APS’s 6,300 employees and hundreds of active retirees “I’ve seen ‘No on 127’ signs and stickers popping up all were crucial in the effort to defeat Prop. 127. The key across the state. I’ve also heard countless stories messages and themes were delivered to employees via of APS employees using social media and face-to-face a steady stream of internal articles, videos, executive conversations to share the facts about this seriously blog posts and infographics, as well as through flawed initiative. We haven’t reached the finish line face-to-face conversations with company leadership. yet. The opposition still has plenty of money to throw behind this effort to cement California-style mandates in the Arizona constitution. We need to keep fighting,” Brandt wrote.


Mediums and Methods

APS’s effort to create educated, engaged and active advocates to help defeat Prop. 127 was thorough and widespread. To effectively reach its varied audiences, the company used several mediums and methods.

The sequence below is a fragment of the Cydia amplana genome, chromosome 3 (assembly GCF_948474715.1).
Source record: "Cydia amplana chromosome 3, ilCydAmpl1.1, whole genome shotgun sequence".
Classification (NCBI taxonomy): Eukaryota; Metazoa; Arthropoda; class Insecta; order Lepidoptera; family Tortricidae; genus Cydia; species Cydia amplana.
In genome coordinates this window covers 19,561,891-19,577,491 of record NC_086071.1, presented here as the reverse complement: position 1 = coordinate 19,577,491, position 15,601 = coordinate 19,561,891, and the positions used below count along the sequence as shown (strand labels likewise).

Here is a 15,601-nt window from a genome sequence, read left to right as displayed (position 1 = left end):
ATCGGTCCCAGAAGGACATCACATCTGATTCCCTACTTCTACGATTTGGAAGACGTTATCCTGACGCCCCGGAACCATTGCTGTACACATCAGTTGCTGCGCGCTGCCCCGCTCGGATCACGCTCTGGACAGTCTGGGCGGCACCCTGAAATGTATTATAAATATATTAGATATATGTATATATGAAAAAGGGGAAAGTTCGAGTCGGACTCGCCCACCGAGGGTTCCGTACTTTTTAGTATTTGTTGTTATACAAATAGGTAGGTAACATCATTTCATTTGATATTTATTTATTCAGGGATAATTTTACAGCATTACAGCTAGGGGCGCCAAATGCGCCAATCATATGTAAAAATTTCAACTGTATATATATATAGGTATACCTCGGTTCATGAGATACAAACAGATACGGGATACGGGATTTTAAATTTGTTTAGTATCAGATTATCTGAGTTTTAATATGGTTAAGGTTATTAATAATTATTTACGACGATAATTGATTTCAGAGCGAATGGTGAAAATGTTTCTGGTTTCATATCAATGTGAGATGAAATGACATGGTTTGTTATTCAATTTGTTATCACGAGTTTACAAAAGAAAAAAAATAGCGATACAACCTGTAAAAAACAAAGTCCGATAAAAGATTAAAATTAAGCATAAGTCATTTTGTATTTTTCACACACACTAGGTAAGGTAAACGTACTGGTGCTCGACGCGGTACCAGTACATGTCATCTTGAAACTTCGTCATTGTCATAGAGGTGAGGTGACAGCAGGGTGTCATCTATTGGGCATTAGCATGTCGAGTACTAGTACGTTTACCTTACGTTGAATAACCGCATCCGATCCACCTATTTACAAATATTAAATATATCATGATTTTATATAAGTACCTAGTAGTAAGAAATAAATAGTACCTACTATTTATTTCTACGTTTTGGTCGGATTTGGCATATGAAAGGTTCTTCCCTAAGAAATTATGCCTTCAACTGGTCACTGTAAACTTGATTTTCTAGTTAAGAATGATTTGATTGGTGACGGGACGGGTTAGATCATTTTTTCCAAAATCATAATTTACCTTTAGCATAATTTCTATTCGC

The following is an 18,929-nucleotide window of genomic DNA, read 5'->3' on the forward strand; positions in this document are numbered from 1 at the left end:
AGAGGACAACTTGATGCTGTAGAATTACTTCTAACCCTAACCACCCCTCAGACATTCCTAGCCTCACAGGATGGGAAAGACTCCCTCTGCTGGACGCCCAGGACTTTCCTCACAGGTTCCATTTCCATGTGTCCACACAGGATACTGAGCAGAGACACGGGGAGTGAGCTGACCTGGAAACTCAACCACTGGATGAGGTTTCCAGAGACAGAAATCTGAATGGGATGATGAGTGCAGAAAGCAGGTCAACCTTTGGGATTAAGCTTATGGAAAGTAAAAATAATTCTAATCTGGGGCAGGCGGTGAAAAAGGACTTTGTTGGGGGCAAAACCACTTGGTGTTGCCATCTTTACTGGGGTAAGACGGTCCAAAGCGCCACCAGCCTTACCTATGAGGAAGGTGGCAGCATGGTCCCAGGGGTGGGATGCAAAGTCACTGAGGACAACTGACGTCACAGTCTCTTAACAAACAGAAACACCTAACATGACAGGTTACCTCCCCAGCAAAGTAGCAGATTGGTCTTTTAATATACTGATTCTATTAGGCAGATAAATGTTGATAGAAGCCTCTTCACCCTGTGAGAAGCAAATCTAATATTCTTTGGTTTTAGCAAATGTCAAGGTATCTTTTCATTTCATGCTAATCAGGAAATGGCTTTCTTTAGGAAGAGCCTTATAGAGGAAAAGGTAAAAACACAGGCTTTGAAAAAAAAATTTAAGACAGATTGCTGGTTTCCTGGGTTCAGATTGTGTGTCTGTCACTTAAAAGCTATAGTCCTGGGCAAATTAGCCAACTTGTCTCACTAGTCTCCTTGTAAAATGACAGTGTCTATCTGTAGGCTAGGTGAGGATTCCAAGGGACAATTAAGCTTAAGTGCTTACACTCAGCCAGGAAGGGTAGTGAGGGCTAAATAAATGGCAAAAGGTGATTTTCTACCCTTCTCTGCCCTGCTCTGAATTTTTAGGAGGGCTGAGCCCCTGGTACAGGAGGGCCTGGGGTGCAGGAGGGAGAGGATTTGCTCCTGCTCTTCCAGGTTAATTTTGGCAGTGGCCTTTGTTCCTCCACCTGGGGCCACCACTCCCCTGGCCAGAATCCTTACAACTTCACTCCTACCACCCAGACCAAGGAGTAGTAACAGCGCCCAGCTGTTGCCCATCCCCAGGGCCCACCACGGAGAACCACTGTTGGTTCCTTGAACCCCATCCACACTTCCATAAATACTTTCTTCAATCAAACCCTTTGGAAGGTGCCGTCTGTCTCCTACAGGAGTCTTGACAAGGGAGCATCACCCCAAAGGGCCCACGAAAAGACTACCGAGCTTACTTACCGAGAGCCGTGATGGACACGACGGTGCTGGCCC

• Meetings with non-profit and business leaders • Guest editorials from CEO Don Brandt and • Meetings with political other executives in local newspapers representatives and candidates • Promotion of stories about APS’s • CEO letter to community leaders clean energy leadership • “Keeping Arizona On” ad campaign promoting • Placement of stories about Prop. 127’s impact APS’s current and future clean energy efforts on APS’s resource planning and energy costs • Social media content promoting clean energy • Promotion of stories about the Palo Verde by featuring APS programs and employees Generating Station—the nation’s largest clean energy resource • Don Brandt article in Sept./Oct. edition EMPLOYEE/RETIREE ENGAGEMENT of EEI’s Electric Perspectives magazine